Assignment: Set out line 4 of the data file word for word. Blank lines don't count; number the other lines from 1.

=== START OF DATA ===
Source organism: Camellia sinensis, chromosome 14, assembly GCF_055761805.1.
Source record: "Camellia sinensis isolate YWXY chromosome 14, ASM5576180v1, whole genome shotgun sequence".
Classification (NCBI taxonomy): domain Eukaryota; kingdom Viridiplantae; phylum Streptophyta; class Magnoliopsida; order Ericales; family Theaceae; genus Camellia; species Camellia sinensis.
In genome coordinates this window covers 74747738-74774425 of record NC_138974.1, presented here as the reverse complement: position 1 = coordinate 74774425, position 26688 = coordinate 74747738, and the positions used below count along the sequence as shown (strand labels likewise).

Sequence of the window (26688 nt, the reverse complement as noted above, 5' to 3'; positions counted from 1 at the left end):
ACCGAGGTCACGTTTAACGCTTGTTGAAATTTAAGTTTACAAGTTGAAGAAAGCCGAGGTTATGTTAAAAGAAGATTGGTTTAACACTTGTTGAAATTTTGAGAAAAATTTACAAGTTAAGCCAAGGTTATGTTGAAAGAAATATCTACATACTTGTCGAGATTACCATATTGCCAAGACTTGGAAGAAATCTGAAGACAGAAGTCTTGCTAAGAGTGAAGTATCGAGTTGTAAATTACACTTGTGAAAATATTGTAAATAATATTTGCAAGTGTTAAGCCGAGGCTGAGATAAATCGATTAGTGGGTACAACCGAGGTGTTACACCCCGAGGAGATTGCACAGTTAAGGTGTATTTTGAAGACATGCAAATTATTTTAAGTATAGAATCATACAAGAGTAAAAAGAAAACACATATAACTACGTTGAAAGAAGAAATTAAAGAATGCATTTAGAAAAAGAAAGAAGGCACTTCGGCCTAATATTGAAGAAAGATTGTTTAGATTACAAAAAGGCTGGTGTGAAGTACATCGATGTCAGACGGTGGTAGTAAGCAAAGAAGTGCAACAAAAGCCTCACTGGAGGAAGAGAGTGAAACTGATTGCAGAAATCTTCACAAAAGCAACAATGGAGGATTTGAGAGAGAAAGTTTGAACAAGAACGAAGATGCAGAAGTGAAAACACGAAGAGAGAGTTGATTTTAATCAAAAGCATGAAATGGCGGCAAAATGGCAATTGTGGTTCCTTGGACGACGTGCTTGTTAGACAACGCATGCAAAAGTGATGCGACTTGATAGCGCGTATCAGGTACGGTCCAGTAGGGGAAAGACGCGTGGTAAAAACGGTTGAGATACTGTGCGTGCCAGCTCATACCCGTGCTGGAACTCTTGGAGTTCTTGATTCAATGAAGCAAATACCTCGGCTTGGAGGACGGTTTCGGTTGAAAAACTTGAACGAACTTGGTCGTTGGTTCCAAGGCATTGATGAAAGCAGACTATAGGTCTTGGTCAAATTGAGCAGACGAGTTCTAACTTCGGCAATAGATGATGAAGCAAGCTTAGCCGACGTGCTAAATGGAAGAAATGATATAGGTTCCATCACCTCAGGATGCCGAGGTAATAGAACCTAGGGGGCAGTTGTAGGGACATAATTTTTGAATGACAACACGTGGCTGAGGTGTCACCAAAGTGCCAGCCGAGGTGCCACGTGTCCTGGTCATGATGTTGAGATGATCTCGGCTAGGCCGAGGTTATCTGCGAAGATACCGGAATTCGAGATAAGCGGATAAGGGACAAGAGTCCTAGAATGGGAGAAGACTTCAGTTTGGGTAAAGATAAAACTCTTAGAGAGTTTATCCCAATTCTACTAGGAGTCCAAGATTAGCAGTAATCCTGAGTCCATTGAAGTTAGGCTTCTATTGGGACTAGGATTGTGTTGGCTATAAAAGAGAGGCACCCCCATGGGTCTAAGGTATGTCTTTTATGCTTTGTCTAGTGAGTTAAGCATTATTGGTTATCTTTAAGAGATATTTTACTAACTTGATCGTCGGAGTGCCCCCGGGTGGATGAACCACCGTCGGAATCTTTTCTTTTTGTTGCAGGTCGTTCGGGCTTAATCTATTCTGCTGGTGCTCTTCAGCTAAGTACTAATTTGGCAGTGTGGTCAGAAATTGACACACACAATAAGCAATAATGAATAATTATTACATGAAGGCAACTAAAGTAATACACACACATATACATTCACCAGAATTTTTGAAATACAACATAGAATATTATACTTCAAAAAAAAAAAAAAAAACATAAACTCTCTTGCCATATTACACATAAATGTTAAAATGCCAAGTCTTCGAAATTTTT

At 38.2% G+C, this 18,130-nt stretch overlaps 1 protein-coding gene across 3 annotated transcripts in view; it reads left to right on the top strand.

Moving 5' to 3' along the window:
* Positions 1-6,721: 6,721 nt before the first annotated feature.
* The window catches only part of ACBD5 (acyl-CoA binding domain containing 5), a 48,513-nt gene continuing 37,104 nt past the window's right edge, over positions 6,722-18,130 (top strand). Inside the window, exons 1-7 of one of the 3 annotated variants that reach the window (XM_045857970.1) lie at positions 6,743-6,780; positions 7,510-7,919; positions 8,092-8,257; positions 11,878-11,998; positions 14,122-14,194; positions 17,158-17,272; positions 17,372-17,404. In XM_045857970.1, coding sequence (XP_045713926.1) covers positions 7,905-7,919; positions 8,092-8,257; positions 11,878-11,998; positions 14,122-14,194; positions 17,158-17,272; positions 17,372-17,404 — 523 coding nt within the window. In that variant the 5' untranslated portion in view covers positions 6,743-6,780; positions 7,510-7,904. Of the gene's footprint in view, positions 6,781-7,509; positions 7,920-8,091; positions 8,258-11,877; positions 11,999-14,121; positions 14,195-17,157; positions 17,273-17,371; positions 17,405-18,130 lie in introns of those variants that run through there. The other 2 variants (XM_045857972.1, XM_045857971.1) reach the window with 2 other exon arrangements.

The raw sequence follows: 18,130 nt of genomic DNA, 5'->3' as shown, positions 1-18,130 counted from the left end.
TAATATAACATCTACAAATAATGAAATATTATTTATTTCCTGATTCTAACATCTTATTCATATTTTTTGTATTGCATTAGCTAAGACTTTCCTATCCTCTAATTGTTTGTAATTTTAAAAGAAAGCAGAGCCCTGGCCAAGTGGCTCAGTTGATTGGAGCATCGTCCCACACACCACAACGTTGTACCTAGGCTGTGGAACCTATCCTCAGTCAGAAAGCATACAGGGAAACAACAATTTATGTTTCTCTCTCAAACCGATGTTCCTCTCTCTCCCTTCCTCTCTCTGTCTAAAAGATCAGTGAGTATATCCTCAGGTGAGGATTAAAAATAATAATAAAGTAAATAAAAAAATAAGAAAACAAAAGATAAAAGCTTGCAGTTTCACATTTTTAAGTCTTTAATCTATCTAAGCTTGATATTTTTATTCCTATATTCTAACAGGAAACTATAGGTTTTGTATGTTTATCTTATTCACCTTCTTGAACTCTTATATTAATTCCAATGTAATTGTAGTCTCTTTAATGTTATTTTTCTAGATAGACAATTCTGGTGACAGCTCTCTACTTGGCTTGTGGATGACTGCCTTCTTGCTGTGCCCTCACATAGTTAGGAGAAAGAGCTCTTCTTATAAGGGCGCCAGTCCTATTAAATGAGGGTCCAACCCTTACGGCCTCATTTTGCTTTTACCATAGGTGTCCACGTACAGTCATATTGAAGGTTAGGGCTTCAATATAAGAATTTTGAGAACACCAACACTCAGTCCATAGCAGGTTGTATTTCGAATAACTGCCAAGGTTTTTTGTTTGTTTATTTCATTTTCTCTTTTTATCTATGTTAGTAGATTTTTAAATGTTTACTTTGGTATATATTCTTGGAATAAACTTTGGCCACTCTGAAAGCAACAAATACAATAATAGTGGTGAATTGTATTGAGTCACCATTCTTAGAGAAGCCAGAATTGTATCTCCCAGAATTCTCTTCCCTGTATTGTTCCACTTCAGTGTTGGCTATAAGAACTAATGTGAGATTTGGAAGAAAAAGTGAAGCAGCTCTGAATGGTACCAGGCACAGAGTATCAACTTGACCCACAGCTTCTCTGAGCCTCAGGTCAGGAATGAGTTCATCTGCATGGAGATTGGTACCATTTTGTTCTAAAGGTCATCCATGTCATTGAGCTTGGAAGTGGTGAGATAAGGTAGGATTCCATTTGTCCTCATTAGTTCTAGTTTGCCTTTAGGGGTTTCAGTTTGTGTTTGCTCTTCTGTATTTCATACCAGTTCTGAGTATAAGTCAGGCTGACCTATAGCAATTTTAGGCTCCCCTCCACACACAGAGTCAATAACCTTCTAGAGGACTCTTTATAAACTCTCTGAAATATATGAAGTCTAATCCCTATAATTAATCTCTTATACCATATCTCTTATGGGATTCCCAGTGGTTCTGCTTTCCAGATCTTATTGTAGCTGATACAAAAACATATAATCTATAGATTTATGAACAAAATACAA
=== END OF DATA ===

In genome coordinates this window covers 74747738-74774425 of record NC_138974.1, presented here as the reverse complement: position 1 = coordinate 74774425, position 26688 = coordinate 74747738, and the positions used below count along the sequence as shown (strand labels likewise).